Difference between Purge and Acne

Difference between Purge and Acne

Posted by ChenChani on

You buy skincare products, you incorporate them into your routine and you get pimples, is it a purge or acne?

 

Your skin can tell you many things. It may yell at you that it wants you to pamper it with a mask, or that it needs a few drops of a moisturizing serum, or that you please touch up your sunscreen more often. It is always communicating with you. The tricky thing here is learning to listen to it. And one of the hardest signs to tell is if your skin is purging or if you're just getting pimples.

 

Let's be honest. There is nothing more frustrating than using a new product that should make all your problems go away but instead just makes things worse. An anti-acne treatment that gets you pimples? No way!

 

This is called purging. And it's perfectly normal.

 

A purge is very different from an acne breakout. The main difference is that purges can be good for your skin, while a reactive breakout is never good news.

 

Let's start by explaining the main thing…

How is granite formed?

It all starts with a clogged pore. It is generally filled with dead cells, which are shed from the skin but do not reach the surface, forming what is known as a "microcomedone". Microcomedones are invisible “blemishes” (since they are subcutaneous) that have the potential to turn into a blackhead, pimple, cyst, or even vanish into nothing. It takes about 8 weeks for a microcomedone to reach the surface (if at all).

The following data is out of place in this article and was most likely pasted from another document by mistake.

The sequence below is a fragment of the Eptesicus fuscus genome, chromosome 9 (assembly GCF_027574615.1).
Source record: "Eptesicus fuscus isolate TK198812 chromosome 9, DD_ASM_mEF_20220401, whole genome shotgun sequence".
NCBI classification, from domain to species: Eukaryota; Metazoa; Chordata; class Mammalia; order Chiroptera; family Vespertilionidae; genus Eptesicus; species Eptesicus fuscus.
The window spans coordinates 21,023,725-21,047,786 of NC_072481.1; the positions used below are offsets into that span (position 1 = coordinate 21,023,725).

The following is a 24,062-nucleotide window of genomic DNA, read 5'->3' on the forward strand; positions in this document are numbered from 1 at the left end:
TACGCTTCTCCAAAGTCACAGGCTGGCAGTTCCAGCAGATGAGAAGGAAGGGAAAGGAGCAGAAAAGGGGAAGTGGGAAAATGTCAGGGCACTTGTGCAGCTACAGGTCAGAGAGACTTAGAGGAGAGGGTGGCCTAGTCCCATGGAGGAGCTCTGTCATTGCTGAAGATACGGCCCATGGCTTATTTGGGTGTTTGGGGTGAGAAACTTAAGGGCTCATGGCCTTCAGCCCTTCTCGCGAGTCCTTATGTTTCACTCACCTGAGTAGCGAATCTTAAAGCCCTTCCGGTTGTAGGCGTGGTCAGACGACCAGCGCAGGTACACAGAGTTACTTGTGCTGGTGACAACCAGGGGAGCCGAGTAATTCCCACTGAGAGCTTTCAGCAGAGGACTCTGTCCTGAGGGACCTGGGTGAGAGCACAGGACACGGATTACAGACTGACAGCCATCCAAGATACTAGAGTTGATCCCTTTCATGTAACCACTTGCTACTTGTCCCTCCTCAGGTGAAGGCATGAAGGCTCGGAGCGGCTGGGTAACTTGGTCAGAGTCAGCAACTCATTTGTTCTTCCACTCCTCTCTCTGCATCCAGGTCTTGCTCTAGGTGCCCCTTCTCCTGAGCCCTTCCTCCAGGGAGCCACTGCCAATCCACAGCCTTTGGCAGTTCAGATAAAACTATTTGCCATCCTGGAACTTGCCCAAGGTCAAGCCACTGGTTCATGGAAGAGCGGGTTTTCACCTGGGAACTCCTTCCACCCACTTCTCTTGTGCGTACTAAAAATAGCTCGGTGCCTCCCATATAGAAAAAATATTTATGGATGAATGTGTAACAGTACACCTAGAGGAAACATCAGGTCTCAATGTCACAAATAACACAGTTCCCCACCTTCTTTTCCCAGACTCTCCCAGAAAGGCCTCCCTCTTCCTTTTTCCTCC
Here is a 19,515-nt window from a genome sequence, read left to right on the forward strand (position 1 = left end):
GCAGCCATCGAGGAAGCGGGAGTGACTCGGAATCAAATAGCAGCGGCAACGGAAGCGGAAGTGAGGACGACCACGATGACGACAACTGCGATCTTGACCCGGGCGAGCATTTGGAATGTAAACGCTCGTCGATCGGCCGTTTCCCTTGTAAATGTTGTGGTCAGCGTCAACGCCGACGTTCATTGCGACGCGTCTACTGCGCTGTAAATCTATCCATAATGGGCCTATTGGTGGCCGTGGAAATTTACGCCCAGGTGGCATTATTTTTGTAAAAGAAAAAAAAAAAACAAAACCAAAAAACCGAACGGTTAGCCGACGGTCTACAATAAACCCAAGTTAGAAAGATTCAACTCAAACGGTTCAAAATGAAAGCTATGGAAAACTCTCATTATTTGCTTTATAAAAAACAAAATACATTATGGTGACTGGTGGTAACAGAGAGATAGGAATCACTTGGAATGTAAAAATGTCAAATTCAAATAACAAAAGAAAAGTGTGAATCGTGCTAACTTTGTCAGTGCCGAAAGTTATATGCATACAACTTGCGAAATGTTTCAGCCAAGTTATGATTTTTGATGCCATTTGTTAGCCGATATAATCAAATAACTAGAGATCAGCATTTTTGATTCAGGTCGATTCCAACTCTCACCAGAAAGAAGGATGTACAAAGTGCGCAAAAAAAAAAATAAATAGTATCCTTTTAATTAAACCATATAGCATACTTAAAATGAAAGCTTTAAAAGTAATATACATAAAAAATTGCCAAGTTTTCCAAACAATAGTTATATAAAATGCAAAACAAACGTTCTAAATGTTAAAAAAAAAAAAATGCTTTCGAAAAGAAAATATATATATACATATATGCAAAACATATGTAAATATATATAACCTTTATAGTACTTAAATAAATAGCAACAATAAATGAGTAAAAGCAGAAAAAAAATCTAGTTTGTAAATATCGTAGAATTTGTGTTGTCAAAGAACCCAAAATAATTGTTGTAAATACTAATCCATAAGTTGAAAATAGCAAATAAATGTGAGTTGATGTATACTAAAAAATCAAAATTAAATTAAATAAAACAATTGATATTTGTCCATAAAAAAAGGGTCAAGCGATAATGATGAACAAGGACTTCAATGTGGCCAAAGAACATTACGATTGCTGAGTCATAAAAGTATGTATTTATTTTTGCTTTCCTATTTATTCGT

All pimples (or microcomedones), regardless of whether they are from acne or purging, occur in the deeper layers of the skin.

Why do pimples appear when using a new product?

This can be confusing and frustrating, especially if the product you bought is anti-acne.

 

Purges often occur when you include products that contain hydroxy acids (like AHA/BHA) and retinol. Because these ingredients and products are often exfoliating, they speed up cell renewal, bringing all the clogged pores to the surface and causing the dreaded pimples and blackheads.

 

A purge causes all the "coming in" pimples to immediately rise to the surface. They are microcomedones that you already had on your skin and that were going to come out anyway, sooner or later. The only thing the purge did was make them come off faster by speeding up the renewal cycle of your skin cells.

 

How to know if it is a purge or acne?

If your skin is purging, it may be beneficial in the long run to continue treatment as the pimples will disappear. This is because you are deep cleansing the skin, doing exactly what the product is supposed to do: exfoliate and clear clogged pores. And if it is an anti-acne treatment, this is precisely what will prevent you from having pimples later. It's kind of like cleaning the pipes.

 

This means that in the long term, they more efficiently remove dead skin cells, preventing us from having black and clogged pores (and ultimately, pimples and acne). But in the short term, it may be that this acceleration in the shedding of dead cells causes more blackheads and pimples … which will fade when the purge is over.

 

But if, on the other hand, you are having acne problems or the irritation is not going away, it means that your skin is having a negative reaction to the product and its use should be stopped.

 

In the end, granite is granite. Being a purge or reactive does not take away the ugly. But some basic differences will help you understand more deeply why purges are good:

 

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